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With pomp and parties, Austria marks Maria Theresa's 300th birthday
Visitors look at furniture and decorations of Austrian Empress Maria Theresa on display at Hofmobiliendepot (Furniture Museum) featuring imperial furniture collection and paintings+, on May 7, 2017 in Vienna, Austria. Vienna celebrates the 300th birthday of Austrian empress Maria Theresa. JOE KLAMAR / AFP.

VIENNA (AFP).- Austrians celebrated on Saturday the 300th anniversary of the birth of Maria Theresa, with plenty of concerts and Champagne to honour the only woman to have ruled the Habsburg empire.

The empress's 40-year rule starting in 1740, marked by administrative and educational advances while she consolidated control of her territory, earned her a cherished reputation as the "mother of her peoples".

It was an image carefully maintained while in power, and one still evoked today by her imposing statue in Vienna, which was surrounded by a field of flowers on Saturday.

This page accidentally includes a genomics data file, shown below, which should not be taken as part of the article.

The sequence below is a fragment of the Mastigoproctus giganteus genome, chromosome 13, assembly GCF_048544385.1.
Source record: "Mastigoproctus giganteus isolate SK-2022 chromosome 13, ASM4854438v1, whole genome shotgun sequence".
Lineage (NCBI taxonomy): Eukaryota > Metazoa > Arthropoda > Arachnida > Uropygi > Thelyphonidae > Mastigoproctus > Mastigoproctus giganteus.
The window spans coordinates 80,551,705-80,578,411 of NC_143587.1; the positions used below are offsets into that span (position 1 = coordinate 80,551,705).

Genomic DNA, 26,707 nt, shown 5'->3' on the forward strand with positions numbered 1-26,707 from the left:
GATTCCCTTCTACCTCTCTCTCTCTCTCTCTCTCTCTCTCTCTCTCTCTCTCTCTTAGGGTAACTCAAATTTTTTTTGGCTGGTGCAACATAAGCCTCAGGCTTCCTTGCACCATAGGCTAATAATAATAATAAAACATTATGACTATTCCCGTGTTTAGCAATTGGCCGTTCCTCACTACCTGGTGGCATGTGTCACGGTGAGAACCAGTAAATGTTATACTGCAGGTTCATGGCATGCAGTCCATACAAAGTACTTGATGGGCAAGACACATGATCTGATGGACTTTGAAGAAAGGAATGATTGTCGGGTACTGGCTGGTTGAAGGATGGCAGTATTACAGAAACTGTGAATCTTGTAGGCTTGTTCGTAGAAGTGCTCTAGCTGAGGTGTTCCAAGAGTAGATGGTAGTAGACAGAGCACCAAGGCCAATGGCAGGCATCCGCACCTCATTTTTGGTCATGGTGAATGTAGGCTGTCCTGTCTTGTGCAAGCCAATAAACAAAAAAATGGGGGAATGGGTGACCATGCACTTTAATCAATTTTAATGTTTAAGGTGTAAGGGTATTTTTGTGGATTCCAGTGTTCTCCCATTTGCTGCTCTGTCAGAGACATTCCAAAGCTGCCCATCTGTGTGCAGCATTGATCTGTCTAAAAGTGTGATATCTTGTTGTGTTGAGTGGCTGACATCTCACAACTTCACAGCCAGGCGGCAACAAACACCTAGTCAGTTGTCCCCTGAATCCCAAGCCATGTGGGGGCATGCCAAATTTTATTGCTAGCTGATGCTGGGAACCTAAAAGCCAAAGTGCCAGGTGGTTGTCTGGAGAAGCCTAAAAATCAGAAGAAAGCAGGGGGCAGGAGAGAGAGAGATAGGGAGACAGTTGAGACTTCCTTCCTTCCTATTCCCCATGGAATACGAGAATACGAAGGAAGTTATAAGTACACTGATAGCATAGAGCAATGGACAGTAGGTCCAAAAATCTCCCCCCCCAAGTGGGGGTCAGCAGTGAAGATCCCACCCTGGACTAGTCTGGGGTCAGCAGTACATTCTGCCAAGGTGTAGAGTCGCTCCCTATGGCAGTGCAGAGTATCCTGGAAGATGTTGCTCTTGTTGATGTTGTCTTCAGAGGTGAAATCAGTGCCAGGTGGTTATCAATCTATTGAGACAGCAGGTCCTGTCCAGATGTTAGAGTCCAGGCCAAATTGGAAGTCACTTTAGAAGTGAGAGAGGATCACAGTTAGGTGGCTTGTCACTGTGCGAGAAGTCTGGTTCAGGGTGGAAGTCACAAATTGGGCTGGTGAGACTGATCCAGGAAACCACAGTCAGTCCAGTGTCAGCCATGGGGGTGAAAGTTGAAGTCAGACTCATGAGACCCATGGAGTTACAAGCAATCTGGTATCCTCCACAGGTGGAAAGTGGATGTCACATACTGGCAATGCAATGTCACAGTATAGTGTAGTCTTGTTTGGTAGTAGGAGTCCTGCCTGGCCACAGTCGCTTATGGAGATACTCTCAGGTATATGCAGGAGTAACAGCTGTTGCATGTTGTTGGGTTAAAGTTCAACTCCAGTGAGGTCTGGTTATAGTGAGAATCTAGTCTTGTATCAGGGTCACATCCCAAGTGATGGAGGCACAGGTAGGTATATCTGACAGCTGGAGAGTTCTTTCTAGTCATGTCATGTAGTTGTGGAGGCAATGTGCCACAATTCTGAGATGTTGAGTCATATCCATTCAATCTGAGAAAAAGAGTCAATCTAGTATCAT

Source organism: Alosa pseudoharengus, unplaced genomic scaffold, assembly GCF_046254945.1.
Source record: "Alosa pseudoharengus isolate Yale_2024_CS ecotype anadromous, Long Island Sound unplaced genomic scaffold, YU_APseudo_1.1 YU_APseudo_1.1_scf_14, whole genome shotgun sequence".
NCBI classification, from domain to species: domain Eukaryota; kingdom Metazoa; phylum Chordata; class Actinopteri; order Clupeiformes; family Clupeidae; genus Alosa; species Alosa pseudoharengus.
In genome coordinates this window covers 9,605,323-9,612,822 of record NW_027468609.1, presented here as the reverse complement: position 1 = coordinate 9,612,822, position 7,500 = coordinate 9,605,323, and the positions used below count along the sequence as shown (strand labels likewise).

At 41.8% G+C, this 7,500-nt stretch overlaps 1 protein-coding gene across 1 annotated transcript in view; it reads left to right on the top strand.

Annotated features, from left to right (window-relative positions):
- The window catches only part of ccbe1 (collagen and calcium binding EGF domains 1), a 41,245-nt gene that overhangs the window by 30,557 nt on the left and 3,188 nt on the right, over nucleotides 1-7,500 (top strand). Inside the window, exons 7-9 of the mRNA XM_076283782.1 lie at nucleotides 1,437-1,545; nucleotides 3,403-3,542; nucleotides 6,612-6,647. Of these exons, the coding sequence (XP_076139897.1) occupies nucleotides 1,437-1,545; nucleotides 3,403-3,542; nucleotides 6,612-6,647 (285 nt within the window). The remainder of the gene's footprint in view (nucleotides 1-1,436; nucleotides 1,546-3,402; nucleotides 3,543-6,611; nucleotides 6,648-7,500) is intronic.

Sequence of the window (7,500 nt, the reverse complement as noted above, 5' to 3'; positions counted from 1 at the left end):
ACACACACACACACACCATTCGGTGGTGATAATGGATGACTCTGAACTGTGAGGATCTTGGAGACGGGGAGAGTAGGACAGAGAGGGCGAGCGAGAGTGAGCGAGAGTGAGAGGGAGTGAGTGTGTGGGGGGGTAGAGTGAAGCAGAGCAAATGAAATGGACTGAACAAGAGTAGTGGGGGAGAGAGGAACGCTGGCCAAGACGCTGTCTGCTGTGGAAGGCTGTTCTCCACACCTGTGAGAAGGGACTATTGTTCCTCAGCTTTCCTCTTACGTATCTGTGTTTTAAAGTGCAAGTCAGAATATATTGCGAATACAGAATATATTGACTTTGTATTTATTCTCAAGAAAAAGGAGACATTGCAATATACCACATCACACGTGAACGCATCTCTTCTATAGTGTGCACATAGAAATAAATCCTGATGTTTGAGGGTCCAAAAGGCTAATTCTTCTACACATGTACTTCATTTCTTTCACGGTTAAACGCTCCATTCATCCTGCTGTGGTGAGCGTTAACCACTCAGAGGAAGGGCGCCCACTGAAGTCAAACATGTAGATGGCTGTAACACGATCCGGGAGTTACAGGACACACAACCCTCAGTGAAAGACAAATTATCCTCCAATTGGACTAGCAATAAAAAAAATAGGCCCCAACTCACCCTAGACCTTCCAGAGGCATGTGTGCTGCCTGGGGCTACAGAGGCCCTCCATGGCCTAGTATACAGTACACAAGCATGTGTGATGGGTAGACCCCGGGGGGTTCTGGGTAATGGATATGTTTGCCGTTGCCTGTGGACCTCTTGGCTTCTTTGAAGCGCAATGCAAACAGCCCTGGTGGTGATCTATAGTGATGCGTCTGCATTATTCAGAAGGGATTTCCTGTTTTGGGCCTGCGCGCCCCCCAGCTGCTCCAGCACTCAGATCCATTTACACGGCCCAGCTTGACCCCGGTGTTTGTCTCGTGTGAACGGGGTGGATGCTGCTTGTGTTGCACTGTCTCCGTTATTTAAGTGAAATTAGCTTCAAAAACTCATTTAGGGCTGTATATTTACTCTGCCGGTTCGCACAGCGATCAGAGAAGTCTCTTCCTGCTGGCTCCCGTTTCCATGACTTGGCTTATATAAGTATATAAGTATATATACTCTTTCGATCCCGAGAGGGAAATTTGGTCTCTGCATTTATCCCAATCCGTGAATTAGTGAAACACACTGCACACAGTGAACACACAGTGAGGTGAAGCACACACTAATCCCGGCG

"Her various motherly aspects -- anxious, stern, kindly, affectionate, loving -- reinforced her position as monarch," the historian Anne-Sophie Banakas told AFP.

And she was the mother of 16 children including Marie-Antoinette, future wife of France's king Louis XVI and executed by guillotine following the French Revolution.

A full day of events were planned throughout the city's museums to mark Maria Theresa's birth on May 13, 1717, the high point in a year of exhibits, book releases and festivities across Austria.

Though she was just 23, pregnant and ill prepared to rule when ascending to the throne after her father's death, Maria Theresa quickly surrounded herself with loyal advisors and honed her political and diplomatic instincts.

Researchers have recently underscored less admirable traits -- including religious intolerance, a hostility to Enlightenment thinkers and a willingness to impose marriages on her children to consolidate the empire.

But the contradictions have hardly dented Austrians' affection for her display of "Feminine Power," as the French philosopher Elisabeth Badinter titled her book about the archduchess, being presented this week in Vienna.

© Agence France-Presse

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May 14, 2017

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